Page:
We’ve talked about various aspects of QuickBooks Online in this blog already, but I want to look at the product within the framework that I’m using to look at multiple online accounting products. Similar to my review of Wave, I’ll do this in two parts: An overview, with some impressions on how the product works, and then a more detailed look (in an upcoming article) that lists the specific features it provides.
It is important to say one thing (which I’ve said often) right up front. This is a different product than QuickBooks Desktop. Don’t let the “QuickBooks” name guide how you view this product – it is not the same, it doesn’t have the same roots, it works differently. I think that a lot of the complaints you see about it are based just on that – people are used to QuickBooks Desktop and expect this to be exactly the same, just in a browser. It isn’t, and that isn’t necessarily bad. I expect an online accounting product to work differently than a PC desktop product.
Having said that, I do believe that there are a number of things that they can improve on.
QuickBooks Online is a business accounting program – it doesn’t include features for “personal” accounting like Wave (which I reviewed here). In general it is better suited towards smaller “service” oriented businesses – if your business has to manage inventory you probably won’t use this product (although there are good inventory add-on products work with it). There are several versions – Simple Start, Essentials and Plus, each with an increasing palette of options. I won’t be talking about the Simple Start edition as it is very limited and won’t be useful to any but the smallest of businesses.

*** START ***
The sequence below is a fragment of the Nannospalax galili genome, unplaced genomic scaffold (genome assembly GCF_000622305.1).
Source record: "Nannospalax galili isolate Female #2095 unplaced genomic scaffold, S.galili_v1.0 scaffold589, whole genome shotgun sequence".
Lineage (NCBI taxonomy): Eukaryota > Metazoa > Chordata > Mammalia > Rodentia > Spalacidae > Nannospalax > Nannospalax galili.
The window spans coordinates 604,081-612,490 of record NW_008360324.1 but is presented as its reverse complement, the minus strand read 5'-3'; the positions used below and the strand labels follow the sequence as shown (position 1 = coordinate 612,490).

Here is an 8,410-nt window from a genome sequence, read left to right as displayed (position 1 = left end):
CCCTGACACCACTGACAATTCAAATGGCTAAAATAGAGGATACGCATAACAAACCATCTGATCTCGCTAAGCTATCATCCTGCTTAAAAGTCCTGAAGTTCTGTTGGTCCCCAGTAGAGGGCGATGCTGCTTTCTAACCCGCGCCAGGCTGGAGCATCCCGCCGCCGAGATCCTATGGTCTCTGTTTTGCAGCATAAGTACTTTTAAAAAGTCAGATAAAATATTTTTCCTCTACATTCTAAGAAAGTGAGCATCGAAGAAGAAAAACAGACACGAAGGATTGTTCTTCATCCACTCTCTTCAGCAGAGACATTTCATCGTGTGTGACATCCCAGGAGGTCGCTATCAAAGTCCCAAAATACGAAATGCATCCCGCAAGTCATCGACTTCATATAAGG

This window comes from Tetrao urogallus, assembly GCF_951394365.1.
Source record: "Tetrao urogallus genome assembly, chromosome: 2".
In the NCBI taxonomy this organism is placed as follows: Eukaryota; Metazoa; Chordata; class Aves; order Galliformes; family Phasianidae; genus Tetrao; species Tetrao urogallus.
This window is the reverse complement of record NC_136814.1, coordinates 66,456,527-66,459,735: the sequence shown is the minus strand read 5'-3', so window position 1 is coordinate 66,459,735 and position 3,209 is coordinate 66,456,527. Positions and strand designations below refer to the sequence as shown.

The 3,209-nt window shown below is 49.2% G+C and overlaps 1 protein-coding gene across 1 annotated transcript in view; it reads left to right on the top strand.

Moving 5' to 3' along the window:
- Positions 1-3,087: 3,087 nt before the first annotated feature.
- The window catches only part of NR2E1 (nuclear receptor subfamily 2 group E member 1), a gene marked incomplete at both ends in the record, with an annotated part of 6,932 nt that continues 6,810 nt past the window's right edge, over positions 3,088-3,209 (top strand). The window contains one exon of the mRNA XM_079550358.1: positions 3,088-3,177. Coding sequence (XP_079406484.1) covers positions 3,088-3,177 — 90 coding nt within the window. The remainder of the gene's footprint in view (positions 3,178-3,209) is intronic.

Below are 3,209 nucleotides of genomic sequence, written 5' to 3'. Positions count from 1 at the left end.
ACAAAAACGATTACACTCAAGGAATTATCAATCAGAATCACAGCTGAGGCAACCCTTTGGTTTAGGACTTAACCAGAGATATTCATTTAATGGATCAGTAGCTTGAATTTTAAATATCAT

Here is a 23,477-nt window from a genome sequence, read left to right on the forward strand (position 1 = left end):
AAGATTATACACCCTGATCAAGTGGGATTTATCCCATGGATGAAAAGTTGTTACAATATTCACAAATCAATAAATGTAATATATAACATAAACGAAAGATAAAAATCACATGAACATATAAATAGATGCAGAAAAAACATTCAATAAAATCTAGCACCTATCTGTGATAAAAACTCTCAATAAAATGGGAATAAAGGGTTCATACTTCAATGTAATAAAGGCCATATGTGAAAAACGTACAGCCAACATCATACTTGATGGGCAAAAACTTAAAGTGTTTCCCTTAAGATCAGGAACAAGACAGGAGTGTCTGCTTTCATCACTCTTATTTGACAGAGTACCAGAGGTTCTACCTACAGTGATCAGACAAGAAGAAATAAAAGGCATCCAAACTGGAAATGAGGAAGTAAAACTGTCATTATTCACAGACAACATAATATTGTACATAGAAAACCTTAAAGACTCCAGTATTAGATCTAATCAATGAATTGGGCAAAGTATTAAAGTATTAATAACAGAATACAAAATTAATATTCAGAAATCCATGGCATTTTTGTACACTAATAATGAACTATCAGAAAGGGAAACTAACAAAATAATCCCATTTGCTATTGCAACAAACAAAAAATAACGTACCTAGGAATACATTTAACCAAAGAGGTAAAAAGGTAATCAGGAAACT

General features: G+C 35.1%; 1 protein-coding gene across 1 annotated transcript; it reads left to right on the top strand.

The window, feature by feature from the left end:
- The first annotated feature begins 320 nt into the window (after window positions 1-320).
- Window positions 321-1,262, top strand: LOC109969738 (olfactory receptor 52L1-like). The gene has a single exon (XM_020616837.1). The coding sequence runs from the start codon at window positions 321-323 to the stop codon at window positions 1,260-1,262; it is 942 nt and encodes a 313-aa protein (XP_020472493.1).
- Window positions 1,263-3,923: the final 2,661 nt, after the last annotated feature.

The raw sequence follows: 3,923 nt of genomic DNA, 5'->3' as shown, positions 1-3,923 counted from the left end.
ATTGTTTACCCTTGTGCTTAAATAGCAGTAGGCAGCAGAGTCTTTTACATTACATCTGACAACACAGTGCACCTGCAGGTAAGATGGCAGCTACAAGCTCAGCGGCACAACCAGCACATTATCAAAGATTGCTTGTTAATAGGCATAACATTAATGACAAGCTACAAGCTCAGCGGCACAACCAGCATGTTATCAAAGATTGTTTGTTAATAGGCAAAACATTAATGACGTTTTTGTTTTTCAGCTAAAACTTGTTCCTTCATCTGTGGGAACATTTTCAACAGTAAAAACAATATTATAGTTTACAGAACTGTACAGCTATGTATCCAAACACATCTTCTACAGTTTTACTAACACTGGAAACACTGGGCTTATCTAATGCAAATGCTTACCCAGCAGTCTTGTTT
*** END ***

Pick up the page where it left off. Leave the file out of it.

The intriguing and differentiating features with QuickBooks Online are (when comparing to other online accounting products):
- Class AND Location tracking – the ability to generate reports not only by department (class) but also by store or territory (location). Note that the Location feature is only found in QuickBooks Online Plus.
- Invoice Automation – the ability to automatically create invoices on a regular schedule – you can either have a reminder generated or have them emailed automatically.
- Unlimited number of special users at no charge – “reports only” and “time entry only” users.
- The Income List and Money Bar, providing you with some basic dashboard functionality and a way to easily work with sales transactions.
- Downloaded Transactions for easy reconciliation with your bank and credit card accounts.
These are just a few features that stood out for me when I started working with QuickBooks Online. Everyone probably has their own list.
So, let’s take a look. This is the first of two parts – I’ll show you some interesting features (and issues) in this article, and in the next article I’ll get into some of the nitty-gritty details that accounting professionals are interested in.
Class AND Location Tracking
There are many ways that you can use these two features, I’ll just give you some examples. I do like the ability to have these two ways of categorizing transactions.